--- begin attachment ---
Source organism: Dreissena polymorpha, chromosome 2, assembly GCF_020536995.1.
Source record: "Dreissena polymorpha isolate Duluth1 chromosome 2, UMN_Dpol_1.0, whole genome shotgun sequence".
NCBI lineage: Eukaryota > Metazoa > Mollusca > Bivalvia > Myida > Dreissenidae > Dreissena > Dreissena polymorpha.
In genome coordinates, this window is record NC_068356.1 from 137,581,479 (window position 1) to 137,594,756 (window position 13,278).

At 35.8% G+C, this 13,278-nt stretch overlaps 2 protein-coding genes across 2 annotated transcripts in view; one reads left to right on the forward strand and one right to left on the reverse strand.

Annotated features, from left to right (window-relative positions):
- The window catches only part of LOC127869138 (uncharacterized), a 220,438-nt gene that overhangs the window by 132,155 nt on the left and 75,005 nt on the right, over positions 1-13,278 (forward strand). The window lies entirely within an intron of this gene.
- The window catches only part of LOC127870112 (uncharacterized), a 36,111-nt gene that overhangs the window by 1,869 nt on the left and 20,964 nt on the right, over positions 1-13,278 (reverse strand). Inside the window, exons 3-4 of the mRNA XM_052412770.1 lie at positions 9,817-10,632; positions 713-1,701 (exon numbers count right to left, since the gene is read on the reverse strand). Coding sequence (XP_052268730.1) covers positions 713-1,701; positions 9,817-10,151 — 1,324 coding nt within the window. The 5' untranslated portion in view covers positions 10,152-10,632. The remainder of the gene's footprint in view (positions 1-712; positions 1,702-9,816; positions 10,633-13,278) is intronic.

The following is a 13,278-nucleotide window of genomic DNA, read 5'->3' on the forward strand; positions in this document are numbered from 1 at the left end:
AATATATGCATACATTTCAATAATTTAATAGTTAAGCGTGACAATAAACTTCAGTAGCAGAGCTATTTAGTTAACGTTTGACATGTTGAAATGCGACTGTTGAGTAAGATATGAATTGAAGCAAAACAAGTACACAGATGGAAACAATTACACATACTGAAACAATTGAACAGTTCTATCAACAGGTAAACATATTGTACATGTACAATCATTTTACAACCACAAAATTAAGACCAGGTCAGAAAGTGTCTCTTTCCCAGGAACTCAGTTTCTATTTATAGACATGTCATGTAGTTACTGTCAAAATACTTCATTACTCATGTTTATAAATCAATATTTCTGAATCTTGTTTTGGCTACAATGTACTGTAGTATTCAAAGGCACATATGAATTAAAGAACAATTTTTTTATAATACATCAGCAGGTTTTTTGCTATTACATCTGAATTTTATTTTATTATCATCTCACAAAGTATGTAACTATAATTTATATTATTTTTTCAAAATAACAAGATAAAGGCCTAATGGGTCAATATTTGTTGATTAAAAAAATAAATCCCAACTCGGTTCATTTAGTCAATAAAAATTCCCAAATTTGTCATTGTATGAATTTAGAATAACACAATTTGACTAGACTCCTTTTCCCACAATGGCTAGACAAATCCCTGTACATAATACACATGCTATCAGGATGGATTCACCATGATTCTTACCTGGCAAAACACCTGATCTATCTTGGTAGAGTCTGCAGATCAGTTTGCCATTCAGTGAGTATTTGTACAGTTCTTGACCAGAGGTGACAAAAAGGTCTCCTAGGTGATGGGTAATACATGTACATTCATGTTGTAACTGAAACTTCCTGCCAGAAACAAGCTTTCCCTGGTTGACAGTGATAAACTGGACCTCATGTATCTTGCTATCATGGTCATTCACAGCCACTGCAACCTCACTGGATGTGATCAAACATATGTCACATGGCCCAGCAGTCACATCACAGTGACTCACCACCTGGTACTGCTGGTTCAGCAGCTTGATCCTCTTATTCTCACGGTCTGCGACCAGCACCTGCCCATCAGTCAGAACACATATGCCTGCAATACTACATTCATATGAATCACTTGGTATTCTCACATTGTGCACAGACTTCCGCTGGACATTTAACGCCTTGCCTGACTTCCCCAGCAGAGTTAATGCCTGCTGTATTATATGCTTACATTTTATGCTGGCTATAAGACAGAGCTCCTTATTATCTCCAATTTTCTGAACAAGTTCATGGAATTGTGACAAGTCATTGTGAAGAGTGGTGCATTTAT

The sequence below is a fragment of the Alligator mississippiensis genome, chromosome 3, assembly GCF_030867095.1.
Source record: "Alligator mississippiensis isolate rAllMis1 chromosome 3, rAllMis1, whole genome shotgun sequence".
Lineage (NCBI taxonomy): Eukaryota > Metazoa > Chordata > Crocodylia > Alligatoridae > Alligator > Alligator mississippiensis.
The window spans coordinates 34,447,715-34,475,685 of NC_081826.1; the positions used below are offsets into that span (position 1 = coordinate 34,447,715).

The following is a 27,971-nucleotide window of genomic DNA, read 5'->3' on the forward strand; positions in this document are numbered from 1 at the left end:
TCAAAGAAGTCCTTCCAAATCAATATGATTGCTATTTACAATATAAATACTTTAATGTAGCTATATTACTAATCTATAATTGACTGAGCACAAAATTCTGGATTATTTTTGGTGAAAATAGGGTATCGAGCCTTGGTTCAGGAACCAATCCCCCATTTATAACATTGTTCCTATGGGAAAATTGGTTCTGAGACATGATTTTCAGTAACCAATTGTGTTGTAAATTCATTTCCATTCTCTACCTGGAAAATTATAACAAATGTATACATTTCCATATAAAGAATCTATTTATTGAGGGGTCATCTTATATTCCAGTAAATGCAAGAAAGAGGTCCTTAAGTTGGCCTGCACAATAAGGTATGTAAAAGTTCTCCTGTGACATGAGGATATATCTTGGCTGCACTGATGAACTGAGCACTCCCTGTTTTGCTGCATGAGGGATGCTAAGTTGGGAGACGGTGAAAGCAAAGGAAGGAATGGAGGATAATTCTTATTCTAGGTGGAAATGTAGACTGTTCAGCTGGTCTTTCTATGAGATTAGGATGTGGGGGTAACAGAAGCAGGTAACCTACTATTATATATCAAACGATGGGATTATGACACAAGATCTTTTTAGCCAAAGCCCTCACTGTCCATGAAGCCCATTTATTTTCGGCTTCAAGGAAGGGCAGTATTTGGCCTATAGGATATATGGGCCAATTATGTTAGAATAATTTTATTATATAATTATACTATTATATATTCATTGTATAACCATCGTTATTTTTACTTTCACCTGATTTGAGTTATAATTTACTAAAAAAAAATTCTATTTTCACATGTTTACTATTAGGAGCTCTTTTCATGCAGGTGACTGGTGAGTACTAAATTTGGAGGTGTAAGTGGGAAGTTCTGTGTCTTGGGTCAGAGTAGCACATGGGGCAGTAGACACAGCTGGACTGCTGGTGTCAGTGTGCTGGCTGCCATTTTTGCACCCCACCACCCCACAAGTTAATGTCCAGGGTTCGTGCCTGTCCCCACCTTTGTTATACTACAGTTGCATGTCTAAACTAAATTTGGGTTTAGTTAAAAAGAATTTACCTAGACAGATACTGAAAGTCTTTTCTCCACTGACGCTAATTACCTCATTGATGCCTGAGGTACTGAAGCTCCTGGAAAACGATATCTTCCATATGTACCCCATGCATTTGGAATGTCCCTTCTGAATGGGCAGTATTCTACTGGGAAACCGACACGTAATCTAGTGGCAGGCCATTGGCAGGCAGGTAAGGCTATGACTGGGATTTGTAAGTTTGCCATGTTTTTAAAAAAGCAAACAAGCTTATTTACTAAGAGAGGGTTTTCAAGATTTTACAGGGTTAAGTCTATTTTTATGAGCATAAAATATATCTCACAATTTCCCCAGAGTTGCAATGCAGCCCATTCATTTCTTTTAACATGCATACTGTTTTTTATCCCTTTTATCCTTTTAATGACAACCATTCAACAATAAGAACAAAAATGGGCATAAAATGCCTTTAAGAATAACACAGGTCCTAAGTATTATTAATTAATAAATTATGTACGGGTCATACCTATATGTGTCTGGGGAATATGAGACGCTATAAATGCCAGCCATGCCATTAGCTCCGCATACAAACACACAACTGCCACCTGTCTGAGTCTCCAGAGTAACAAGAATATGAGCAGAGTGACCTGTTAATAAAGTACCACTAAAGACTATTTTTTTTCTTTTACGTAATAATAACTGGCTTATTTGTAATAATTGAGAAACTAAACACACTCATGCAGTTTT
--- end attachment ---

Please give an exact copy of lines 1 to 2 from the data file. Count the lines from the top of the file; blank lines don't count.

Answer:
Source organism: Dreissena polymorpha, chromosome 2, assembly GCF_020536995.1.
Source record: "Dreissena polymorpha isolate Duluth1 chromosome 2, UMN_Dpol_1.0, whole genome shotgun sequence".